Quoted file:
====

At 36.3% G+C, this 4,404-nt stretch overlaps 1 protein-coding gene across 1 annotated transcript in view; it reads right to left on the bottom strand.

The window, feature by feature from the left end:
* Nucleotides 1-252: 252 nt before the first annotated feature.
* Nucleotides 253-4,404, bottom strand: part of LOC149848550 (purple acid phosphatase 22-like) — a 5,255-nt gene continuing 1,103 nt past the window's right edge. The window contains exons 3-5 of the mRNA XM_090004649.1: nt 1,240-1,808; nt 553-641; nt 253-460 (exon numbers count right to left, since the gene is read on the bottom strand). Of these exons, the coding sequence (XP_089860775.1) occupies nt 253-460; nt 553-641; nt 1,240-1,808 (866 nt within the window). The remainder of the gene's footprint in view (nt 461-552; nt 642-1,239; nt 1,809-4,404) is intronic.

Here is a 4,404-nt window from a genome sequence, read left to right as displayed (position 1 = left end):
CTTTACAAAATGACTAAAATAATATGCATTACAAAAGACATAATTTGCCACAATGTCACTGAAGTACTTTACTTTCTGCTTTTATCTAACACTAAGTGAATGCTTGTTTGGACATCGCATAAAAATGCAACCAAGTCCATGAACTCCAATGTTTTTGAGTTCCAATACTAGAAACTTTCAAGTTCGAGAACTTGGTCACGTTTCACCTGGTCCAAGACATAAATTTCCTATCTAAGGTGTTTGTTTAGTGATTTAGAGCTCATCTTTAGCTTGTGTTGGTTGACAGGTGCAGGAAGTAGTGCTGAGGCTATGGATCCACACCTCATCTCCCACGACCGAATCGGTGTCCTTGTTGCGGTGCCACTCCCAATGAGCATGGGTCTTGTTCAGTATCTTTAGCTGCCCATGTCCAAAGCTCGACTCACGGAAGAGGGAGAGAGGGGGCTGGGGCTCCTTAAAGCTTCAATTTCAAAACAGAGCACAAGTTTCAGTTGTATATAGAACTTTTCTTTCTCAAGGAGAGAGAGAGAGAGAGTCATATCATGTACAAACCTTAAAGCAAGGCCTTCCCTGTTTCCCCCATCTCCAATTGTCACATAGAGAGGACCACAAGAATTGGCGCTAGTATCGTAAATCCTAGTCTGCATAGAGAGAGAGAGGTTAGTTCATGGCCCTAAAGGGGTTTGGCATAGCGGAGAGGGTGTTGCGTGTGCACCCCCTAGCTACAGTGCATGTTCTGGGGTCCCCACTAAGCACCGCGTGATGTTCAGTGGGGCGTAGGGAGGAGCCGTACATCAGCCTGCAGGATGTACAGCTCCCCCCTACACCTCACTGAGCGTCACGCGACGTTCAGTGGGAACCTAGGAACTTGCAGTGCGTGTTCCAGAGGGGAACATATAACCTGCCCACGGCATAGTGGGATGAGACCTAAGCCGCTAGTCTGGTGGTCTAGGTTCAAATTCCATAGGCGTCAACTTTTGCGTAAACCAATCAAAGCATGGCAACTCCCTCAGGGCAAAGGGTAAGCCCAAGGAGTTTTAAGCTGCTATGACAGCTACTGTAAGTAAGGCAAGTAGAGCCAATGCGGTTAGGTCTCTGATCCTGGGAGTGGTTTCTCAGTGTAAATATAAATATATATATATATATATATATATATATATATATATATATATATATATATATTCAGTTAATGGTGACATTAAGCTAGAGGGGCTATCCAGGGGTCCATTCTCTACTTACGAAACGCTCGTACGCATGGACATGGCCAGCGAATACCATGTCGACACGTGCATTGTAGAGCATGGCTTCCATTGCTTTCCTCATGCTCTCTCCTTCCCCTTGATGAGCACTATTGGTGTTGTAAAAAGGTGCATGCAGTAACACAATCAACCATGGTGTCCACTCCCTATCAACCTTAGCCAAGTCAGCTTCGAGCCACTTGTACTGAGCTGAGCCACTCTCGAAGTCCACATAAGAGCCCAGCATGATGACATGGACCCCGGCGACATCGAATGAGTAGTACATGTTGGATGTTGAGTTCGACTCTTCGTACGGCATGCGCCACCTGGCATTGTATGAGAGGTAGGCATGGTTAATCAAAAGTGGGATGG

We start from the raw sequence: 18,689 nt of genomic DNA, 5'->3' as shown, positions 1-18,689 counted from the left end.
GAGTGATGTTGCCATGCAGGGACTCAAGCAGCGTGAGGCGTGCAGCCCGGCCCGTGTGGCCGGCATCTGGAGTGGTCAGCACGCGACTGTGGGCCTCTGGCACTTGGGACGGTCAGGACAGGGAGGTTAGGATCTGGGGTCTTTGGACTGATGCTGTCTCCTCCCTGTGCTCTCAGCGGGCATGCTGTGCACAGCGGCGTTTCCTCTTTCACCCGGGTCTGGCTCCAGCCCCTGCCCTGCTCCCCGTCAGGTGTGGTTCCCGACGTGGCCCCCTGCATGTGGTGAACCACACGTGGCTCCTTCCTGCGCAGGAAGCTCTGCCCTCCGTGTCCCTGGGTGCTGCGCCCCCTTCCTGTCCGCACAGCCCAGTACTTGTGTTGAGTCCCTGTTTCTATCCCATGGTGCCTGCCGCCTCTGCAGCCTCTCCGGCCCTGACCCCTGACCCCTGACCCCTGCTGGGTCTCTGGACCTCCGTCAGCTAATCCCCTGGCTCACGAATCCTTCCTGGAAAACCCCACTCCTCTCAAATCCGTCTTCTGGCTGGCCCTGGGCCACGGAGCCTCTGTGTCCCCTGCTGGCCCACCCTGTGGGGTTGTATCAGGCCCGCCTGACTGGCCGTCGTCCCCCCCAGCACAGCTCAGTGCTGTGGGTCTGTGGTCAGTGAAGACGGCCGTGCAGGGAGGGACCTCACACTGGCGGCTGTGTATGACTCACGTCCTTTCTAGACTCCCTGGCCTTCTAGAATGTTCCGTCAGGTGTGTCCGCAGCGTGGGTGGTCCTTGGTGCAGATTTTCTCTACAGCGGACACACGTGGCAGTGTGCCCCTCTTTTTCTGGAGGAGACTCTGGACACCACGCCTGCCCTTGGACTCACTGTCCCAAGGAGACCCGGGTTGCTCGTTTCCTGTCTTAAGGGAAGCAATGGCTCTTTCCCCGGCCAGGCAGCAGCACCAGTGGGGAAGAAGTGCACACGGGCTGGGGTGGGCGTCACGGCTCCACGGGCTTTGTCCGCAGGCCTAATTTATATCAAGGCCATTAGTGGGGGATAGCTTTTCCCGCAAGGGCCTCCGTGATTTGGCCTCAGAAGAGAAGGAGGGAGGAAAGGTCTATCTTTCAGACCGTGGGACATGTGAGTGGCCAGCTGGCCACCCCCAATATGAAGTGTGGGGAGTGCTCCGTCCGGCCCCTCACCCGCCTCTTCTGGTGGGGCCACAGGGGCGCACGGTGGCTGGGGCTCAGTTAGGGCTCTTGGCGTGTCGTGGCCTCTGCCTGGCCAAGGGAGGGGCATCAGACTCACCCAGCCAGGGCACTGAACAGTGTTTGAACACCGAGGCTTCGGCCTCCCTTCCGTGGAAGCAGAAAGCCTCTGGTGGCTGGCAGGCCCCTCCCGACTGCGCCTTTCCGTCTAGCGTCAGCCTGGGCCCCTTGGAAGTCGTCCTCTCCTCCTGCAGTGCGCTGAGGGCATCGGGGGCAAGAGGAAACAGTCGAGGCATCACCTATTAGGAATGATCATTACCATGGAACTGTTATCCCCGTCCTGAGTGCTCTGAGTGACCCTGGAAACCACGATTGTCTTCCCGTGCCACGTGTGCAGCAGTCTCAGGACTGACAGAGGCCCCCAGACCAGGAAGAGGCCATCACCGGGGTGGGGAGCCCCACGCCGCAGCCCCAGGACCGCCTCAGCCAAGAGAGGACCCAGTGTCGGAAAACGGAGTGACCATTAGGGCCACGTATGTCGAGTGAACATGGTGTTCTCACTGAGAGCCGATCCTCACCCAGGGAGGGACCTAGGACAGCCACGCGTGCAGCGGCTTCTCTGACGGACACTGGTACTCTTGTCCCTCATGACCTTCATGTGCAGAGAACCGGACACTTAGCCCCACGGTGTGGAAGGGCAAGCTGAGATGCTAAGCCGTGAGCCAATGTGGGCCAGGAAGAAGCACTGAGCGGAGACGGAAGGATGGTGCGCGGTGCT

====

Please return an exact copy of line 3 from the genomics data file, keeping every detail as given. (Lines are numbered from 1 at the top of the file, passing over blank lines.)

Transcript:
* Nucleotides 1-252: 252 nt before the first annotated feature.